One really cool addition to Starfinder that is probably one of its biggest draws for me is space shuttle combat. Jumping between planets in your own private war machine and battling with the scum of the universe in tense, interstellar dogfights is exactly the type of hook that “Pathfinder in space” needs to draw my attention away from my half-orc. Every sci-fi fan has surely seen moments on shows like Star Trek, Star Wars, Firefly, Battlestar Galactica, et al. and imagined themselves blasting space pirates out of the sky, scrambling to get engines online to make a daring escape, or outmaneuvering a superior force through an asteroid field. Starfinder lets you live out those fantasies, and is easily one of the highlights of the whole package for me.
So, can Starfinder supplant the already established tabletop RPGs out there? Playing a Pathfinder campaign one night a week is already quite the commitment, but I would gladly set aside another night to go blasting through the stars with my friends. The “feels familiar but is different enough” really helps with level of entry for me, and the unique art and world building helps to keep things separate enough to enjoy both. In addition, since it’s Paizo, it seems a given that a huge number of support sourcebooks are on the horizon. Sword and sorcery has long been the go to realm for RPGs; why not bring something fresh to the table?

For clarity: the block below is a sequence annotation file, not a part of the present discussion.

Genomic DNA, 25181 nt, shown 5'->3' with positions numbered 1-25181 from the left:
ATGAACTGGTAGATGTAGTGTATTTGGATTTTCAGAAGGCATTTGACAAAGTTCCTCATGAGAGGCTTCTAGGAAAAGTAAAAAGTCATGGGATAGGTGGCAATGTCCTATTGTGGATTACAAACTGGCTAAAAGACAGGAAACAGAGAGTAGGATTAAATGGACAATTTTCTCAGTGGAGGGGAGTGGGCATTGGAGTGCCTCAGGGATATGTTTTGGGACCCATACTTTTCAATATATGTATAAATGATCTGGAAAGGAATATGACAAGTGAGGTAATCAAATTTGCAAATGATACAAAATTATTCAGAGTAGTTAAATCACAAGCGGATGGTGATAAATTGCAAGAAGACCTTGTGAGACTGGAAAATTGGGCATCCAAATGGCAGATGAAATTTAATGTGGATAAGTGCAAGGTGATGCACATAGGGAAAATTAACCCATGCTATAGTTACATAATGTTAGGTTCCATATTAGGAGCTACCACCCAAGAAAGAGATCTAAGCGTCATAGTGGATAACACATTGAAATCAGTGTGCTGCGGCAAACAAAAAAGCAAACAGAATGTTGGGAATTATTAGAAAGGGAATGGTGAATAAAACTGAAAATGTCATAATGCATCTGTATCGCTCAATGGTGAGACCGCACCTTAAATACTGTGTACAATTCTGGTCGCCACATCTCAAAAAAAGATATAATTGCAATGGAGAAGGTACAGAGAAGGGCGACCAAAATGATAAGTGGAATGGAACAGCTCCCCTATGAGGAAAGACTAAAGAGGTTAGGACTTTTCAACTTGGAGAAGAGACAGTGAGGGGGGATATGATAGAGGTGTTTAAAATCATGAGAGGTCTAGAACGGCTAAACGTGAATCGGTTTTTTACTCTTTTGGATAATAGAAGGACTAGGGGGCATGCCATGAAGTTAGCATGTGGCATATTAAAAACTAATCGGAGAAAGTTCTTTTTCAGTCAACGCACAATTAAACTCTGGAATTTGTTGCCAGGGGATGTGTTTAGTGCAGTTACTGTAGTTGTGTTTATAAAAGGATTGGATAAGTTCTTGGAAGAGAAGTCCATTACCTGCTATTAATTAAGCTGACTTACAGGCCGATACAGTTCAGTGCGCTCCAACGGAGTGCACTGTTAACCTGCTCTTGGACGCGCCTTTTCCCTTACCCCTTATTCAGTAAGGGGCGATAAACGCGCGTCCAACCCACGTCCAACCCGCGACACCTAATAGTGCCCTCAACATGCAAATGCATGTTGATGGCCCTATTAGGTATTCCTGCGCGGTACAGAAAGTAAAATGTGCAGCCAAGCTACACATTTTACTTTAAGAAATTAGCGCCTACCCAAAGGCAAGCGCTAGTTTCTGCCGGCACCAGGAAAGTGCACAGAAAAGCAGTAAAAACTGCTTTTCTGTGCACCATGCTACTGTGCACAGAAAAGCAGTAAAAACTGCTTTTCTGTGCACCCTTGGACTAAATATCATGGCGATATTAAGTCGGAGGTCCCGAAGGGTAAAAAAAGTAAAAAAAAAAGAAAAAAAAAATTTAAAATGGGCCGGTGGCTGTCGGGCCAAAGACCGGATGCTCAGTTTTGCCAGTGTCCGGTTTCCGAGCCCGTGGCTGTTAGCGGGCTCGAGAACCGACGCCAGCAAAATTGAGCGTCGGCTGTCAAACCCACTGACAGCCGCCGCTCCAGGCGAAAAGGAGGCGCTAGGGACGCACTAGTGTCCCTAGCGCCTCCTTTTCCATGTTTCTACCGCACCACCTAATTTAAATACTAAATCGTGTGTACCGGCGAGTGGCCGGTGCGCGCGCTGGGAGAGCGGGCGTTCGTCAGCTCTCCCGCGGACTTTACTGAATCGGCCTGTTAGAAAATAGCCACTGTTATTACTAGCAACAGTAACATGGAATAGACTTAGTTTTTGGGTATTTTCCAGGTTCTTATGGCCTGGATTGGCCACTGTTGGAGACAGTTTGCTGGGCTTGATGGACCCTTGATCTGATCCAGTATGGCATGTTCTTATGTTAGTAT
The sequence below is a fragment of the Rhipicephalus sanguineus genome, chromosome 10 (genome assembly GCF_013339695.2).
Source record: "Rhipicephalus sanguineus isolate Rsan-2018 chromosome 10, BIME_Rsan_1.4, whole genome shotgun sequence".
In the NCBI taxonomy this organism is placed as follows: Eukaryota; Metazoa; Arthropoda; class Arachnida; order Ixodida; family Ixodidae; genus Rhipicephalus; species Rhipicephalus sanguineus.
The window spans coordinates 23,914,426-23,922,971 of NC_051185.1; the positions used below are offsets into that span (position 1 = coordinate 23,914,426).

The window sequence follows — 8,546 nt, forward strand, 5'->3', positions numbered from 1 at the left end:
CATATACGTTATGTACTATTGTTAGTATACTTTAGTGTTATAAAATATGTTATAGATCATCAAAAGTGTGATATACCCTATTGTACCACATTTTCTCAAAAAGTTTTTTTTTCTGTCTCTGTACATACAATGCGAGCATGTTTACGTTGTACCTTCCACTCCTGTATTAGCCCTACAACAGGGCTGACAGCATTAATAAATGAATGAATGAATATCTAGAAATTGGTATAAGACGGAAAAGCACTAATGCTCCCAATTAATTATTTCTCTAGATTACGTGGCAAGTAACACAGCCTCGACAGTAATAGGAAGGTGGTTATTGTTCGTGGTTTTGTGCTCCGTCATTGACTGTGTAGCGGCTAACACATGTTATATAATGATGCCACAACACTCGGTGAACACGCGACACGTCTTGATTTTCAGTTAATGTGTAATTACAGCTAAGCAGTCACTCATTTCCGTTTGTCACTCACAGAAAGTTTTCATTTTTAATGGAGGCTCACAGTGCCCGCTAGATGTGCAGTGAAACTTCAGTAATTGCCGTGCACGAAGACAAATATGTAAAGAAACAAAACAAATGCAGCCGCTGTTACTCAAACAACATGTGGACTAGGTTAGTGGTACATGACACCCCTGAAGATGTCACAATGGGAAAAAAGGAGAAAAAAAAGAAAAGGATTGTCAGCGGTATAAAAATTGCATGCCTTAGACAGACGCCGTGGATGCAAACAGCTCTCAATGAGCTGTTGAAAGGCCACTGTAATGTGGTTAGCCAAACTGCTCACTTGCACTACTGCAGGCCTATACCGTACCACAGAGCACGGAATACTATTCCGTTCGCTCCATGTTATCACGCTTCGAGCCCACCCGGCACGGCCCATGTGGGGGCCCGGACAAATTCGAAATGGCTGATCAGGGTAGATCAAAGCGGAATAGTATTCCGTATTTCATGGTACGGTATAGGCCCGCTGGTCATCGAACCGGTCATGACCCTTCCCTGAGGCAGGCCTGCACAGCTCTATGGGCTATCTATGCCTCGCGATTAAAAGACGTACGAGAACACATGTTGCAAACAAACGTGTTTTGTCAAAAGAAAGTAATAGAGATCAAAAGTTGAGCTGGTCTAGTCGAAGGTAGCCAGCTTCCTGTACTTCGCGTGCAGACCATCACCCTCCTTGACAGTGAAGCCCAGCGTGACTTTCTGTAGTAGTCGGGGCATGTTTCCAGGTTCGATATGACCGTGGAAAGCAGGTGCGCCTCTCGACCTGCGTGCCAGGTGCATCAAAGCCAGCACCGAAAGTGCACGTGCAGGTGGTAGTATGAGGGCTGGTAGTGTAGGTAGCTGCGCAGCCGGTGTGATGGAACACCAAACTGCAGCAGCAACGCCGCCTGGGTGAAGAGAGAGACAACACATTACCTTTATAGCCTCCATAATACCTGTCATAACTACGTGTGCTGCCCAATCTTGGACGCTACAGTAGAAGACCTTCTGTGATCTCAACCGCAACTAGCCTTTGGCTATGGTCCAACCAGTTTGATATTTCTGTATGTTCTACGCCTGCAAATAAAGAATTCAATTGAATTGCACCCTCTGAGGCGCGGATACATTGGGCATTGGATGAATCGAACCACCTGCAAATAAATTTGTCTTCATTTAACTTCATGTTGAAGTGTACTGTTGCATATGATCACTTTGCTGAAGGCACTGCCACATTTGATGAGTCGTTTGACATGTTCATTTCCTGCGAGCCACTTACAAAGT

Verdict: If you’re looking for something a bit outside the traditional tabletop RPG realm, Starfinder is probably a great fit. A familiar gaming system in an unfamiliar world makes for plenty of opportunity for building memories with a group of friends. The book itself is worth the price of admission alone: great art and lore can be found all over the place inside. Blast off, travelers!